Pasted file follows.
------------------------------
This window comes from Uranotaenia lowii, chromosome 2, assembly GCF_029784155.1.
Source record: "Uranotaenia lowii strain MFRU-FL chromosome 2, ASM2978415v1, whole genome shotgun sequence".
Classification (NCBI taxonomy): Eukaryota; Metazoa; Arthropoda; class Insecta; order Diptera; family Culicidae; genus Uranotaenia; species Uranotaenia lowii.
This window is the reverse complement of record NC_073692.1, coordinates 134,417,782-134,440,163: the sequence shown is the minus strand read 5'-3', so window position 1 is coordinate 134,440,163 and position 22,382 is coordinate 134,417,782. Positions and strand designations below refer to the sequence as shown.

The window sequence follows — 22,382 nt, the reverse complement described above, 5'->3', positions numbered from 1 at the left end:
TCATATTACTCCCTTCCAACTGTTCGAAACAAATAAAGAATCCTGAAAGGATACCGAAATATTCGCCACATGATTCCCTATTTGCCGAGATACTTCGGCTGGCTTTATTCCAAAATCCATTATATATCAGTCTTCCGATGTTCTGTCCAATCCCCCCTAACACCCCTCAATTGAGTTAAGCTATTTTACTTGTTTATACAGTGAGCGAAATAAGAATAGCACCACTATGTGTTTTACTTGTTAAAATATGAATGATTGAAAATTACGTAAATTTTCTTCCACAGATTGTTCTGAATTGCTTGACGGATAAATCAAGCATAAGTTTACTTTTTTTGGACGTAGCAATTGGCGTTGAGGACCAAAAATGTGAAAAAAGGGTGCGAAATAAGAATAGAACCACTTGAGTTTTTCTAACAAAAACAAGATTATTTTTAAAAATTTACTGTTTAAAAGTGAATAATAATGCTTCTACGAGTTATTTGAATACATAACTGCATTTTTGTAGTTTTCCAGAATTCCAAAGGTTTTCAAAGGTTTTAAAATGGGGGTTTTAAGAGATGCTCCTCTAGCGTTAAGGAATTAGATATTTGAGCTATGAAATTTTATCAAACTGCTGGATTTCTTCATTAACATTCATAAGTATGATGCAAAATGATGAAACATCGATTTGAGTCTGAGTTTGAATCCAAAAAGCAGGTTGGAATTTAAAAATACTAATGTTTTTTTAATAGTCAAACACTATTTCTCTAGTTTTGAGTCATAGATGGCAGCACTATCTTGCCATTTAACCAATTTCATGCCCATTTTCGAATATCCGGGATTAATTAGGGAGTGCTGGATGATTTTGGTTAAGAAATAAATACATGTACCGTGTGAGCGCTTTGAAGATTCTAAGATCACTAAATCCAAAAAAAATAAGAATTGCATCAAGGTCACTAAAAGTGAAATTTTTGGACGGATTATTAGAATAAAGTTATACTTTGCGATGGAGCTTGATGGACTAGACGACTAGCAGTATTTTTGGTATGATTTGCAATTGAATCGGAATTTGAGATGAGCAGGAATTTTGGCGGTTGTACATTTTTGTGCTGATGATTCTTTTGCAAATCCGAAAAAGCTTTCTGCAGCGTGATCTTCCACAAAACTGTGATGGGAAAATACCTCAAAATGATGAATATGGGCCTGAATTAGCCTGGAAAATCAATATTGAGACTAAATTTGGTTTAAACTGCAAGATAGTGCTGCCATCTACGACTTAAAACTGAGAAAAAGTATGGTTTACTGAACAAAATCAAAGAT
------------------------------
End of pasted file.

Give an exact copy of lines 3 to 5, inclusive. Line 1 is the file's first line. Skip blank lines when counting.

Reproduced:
Classification (NCBI taxonomy): Eukaryota; Metazoa; Arthropoda; class Insecta; order Diptera; family Culicidae; genus Uranotaenia; species Uranotaenia lowii.
This window is the reverse complement of record NC_073692.1, coordinates 134,417,782-134,440,163: the sequence shown is the minus strand read 5'-3', so window position 1 is coordinate 134,440,163 and position 22,382 is coordinate 134,417,782. Positions and strand designations below refer to the sequence as shown.

The window sequence follows — 22,382 nt, the reverse complement described above, 5'->3', positions numbered from 1 at the left end: